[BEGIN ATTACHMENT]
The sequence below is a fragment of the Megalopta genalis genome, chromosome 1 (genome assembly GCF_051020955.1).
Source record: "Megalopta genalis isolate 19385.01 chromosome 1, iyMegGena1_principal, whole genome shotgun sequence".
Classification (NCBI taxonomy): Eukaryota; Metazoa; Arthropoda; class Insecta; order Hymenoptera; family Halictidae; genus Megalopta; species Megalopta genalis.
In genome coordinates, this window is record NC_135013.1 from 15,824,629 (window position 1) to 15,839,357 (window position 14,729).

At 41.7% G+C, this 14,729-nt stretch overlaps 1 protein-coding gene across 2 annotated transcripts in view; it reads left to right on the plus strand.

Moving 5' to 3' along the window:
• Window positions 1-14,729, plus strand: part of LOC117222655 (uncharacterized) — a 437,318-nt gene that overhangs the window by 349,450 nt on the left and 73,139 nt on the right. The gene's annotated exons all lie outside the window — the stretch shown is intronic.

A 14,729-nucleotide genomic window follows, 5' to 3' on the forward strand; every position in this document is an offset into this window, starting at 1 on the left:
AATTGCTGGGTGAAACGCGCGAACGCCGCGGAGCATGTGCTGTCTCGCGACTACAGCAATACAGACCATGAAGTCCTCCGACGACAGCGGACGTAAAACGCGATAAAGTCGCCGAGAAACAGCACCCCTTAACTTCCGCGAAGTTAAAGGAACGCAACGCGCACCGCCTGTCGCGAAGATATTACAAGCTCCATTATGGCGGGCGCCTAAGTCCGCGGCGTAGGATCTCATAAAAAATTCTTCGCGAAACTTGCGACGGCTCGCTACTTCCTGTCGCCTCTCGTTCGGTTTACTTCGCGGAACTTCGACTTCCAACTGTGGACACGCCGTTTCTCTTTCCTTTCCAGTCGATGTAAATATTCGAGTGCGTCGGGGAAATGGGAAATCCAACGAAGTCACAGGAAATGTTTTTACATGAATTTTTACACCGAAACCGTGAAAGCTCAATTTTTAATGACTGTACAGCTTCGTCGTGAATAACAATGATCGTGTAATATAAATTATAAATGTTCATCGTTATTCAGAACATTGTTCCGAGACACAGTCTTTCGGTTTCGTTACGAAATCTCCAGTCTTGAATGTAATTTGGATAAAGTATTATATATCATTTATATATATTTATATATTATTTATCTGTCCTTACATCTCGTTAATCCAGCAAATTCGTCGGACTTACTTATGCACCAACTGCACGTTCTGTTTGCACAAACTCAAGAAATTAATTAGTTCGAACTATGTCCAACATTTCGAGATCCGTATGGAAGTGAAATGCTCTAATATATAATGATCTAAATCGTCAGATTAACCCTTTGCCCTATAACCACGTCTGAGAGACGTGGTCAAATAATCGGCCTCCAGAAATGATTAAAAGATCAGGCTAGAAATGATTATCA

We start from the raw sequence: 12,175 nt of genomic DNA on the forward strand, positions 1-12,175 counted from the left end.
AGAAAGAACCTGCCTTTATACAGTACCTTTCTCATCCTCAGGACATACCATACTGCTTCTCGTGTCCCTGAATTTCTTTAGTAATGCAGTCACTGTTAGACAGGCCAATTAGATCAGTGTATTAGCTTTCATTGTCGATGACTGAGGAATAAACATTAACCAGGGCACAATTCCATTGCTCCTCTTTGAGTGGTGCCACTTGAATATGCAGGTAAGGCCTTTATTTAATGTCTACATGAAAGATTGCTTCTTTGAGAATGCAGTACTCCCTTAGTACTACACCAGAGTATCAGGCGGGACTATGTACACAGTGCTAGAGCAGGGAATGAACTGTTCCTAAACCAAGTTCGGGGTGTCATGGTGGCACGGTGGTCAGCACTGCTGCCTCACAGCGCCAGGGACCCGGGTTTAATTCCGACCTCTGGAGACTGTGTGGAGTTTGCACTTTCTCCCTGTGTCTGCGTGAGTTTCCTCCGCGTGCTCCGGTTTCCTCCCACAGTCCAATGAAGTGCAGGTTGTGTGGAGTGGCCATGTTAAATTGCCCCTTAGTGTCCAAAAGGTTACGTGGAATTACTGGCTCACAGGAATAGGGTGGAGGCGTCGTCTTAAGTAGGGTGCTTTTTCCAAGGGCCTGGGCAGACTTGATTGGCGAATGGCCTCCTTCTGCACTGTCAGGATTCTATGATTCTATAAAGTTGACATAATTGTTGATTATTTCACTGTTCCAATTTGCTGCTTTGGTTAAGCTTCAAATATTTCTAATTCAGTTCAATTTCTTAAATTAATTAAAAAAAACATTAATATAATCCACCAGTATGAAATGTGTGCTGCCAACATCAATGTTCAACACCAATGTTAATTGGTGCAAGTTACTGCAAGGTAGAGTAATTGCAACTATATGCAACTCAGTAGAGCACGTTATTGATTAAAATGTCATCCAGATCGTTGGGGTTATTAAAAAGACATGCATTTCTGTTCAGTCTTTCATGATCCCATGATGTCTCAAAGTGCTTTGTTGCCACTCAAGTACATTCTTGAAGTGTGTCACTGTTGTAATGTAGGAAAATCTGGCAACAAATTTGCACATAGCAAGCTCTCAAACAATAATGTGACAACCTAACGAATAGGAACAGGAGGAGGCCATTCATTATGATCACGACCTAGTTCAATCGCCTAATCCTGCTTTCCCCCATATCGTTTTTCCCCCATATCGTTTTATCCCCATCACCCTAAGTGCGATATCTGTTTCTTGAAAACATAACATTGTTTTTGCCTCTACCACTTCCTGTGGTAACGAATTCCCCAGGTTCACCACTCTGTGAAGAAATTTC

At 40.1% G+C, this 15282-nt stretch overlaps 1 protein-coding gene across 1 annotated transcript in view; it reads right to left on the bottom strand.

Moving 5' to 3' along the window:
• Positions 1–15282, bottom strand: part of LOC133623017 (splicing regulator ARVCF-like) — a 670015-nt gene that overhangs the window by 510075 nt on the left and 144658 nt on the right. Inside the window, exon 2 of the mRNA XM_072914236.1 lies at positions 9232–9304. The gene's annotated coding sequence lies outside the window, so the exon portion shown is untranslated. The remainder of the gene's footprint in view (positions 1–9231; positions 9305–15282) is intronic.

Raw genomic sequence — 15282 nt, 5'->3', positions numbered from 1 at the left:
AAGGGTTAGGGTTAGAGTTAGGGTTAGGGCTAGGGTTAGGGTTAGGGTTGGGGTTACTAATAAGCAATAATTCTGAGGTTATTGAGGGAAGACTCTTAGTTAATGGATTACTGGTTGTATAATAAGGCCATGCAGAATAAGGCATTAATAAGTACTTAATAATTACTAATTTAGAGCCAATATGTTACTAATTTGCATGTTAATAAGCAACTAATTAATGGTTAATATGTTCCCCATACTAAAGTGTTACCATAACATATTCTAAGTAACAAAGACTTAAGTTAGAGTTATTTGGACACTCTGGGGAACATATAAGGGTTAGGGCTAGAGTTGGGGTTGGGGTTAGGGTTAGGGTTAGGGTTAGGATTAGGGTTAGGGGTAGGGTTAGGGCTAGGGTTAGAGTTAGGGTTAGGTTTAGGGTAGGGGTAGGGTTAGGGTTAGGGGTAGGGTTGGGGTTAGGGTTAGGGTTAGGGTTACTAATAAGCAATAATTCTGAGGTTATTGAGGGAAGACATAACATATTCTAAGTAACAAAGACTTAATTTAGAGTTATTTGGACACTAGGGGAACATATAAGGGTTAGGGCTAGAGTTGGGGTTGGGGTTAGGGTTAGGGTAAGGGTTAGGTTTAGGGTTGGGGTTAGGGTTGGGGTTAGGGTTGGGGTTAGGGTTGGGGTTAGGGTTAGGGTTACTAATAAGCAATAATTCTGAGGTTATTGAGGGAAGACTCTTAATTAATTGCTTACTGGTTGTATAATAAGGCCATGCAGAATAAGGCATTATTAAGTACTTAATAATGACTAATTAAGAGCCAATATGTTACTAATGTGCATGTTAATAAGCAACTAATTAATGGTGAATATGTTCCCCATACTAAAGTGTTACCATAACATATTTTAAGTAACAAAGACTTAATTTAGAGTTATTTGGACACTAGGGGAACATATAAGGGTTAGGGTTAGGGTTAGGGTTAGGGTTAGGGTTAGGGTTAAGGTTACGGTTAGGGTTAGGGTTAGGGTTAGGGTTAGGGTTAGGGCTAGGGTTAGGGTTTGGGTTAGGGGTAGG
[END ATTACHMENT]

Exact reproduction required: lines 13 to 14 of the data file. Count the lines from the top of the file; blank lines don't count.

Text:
Moving 5' to 3' along the window:
• Positions 1–15282, bottom strand: part of LOC133623017 (splicing regulator ARVCF-like) — a 670015-nt gene that overhangs the window by 510075 nt on the left and 144658 nt on the right. Inside the window, exon 2 of the mRNA XM_072914236.1 lies at positions 9232–9304. The gene's annotated coding sequence lies outside the window, so the exon portion shown is untranslated. The remainder of the gene's footprint in view (positions 1–9231; positions 9305–15282) is intronic.